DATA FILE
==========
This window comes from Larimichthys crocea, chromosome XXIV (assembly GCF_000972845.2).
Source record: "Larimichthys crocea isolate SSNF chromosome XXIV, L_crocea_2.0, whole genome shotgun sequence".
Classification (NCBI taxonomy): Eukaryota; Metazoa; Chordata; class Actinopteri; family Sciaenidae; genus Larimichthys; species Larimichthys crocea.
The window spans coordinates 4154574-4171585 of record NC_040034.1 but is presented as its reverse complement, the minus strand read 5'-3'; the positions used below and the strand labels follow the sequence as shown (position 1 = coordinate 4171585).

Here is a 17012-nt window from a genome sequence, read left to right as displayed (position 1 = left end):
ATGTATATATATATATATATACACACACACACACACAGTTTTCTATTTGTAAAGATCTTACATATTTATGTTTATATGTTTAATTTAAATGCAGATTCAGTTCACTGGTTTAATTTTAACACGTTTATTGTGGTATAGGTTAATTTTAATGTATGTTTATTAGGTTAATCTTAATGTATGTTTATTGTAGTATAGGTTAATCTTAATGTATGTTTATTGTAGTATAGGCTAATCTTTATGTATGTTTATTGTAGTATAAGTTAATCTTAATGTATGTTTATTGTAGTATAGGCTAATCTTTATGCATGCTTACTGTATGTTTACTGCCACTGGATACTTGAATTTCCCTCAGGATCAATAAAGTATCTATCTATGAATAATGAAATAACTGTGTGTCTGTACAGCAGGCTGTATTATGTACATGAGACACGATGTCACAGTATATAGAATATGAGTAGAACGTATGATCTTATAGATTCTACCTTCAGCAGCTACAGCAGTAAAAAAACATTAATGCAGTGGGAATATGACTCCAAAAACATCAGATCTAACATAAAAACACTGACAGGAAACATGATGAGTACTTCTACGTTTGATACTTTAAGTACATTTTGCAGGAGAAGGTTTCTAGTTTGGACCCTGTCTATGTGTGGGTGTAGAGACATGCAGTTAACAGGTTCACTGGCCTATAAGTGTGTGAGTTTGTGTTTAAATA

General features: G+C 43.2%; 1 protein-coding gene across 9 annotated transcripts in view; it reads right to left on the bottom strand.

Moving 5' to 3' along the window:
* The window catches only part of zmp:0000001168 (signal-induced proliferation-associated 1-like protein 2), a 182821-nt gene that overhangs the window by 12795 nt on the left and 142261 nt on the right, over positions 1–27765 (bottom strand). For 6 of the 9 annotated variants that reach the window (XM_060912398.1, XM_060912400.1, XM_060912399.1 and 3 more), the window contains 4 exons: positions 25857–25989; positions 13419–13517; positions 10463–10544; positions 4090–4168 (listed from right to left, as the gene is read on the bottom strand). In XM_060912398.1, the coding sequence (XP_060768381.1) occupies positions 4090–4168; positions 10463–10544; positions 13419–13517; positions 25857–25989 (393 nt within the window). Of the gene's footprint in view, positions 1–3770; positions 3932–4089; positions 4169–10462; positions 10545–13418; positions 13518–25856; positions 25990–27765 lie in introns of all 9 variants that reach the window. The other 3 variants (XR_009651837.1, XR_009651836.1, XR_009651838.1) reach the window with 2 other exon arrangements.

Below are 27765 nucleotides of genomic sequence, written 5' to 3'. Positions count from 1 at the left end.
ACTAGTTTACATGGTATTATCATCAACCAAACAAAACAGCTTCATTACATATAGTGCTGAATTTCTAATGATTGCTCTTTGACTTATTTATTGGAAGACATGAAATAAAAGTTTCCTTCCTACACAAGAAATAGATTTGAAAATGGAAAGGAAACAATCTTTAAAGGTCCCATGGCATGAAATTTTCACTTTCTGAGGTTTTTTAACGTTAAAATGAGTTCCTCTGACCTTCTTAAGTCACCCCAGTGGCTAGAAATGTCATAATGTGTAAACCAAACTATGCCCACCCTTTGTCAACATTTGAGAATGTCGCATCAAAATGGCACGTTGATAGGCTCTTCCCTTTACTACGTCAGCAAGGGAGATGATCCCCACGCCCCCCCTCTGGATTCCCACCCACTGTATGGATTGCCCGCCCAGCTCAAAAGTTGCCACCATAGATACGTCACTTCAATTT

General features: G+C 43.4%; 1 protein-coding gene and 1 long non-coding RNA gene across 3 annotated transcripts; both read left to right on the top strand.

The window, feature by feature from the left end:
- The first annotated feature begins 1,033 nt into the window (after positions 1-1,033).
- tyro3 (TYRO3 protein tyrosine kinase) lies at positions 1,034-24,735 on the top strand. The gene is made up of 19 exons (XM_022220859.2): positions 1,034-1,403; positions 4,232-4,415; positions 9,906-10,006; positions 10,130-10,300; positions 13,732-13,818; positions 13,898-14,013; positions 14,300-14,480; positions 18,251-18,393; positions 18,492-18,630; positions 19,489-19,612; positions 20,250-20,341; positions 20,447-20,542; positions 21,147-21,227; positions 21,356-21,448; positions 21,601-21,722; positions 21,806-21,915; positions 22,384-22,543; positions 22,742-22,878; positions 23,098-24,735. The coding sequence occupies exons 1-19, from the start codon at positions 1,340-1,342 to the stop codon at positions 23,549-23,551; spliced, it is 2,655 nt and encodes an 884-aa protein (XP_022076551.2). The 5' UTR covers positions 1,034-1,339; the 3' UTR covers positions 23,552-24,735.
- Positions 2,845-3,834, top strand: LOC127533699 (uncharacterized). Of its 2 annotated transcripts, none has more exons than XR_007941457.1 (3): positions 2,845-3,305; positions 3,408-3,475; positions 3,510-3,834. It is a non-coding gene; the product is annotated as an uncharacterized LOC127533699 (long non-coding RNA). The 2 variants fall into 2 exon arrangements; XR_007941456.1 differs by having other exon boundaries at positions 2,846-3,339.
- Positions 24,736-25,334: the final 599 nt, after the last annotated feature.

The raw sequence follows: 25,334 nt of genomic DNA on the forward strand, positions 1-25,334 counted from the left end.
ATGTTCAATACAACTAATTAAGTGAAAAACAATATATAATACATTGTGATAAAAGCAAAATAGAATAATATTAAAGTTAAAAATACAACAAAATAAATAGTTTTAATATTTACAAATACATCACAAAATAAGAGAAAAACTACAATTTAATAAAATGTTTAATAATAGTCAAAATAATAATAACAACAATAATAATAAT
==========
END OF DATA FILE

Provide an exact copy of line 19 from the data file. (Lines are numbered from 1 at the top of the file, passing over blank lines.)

ATGTTCAATACAACTAATTAAGTGAAAAACAATATATAATACATTGTGATAAAAGCAAAATAGAATAATATTAAAGTTAAAAATACAACAAAATAAATAGTTTTAATATTTACAAATACATCACAAAATAAGAGAAAAACTACAATTTAATAAAATGTTTAATAATAGTCAAAATAATAATAACAACAATAATAATAAT